Tangerine, from acclaimed director Sean Baker, played at Sundance to much fanfare. Everyone seemed excited that it was shot on an iPhone 5S, but the biggest thing nobody talked about was the story. Tangerine follows two transgendered prostitutes living in Los Angeles, and after twenty-eight days in prison, Sin-Dee finds out that her pimp boyfriend, Chester, has been cheating on her. From the moment Sin-Dee leaves the donut shop, we’re treated to an adrenaline-fueled trip.

Although the biggest keywords attached to the film are “iPhone” and “transgender,” it’s about a lot more than that. Once the film switches to its second act, you forget that Sin-Dee and her best friend Alexandra are transgender – the labels all fly out the door – you realize they’re people. The film allows us time to empathize with these characters and although the film’s message may not be about equality, leaving the film, it’s the first thing in your mind. These characters are real people with real feelings. Only a wonderful script can provide that sort of insight.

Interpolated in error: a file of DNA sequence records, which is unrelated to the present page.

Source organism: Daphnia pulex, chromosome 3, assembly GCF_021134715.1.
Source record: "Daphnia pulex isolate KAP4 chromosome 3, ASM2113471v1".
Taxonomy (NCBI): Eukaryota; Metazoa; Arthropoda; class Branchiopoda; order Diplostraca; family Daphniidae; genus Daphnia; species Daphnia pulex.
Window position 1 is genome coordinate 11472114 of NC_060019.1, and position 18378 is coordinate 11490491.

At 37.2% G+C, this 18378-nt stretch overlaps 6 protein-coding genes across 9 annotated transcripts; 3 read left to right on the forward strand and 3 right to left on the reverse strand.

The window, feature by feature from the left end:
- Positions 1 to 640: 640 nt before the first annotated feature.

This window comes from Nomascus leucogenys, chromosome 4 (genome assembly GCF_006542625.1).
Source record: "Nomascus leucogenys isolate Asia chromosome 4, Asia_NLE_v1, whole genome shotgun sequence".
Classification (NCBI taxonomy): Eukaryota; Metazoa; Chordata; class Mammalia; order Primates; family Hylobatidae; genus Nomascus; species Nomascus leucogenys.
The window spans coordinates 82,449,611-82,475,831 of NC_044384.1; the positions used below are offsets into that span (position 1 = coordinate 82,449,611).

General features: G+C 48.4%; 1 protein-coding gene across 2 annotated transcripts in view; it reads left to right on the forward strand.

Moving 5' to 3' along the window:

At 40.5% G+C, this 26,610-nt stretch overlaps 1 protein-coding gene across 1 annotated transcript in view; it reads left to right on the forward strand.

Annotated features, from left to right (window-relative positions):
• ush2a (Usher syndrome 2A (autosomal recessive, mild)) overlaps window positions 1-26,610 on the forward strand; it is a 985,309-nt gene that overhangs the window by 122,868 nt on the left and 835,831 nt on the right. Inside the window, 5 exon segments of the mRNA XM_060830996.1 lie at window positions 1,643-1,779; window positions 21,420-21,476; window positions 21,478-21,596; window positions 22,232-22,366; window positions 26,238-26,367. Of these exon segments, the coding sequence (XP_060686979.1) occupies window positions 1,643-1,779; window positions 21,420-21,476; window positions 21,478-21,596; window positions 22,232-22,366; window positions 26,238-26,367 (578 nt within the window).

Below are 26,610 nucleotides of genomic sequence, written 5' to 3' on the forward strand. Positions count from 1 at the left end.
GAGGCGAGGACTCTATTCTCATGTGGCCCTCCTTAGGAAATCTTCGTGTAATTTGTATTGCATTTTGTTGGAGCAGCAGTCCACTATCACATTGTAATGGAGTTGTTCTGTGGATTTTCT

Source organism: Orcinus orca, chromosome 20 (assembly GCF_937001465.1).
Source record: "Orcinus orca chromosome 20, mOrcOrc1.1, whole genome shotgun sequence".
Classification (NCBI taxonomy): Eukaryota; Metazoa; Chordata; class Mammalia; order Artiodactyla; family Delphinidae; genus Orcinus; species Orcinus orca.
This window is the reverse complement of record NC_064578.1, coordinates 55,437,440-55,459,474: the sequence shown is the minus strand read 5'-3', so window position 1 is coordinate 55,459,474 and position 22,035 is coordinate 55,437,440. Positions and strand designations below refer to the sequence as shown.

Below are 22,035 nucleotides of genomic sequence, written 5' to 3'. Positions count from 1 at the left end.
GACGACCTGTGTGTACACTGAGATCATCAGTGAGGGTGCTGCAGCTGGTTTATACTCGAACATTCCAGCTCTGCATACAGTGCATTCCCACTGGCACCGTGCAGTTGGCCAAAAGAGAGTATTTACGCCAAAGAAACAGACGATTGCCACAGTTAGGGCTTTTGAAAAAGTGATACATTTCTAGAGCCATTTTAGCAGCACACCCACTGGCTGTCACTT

Kitana Kiki Rodrigues, who plays Sin-Dee, and Mya Taylor, who plays Alexandra, both do such an excellent job, it’s hard to believe they’re even acting. Their interactions with other characters make us feel as if we were eavesdropping — almost as if it were wrong.

Sin-Dee lusts for loyalty and stability,  Alexandra yearns for attention, and by the end you can’t shake off that these two characters in such an unfortunate position want to be loved. Even the smallest characters in the film are three-dimensional. Sean Baker and Chris Bergoch have built a self-sufficient world captured within the lenses.

Tangerine is a stylistic tour-de-force. An original, dazzling, and unforgettable portrayal of betrayal and friendship that easily bests any other film this year. Sean Baker puts even the most seasoned auteurs to shame.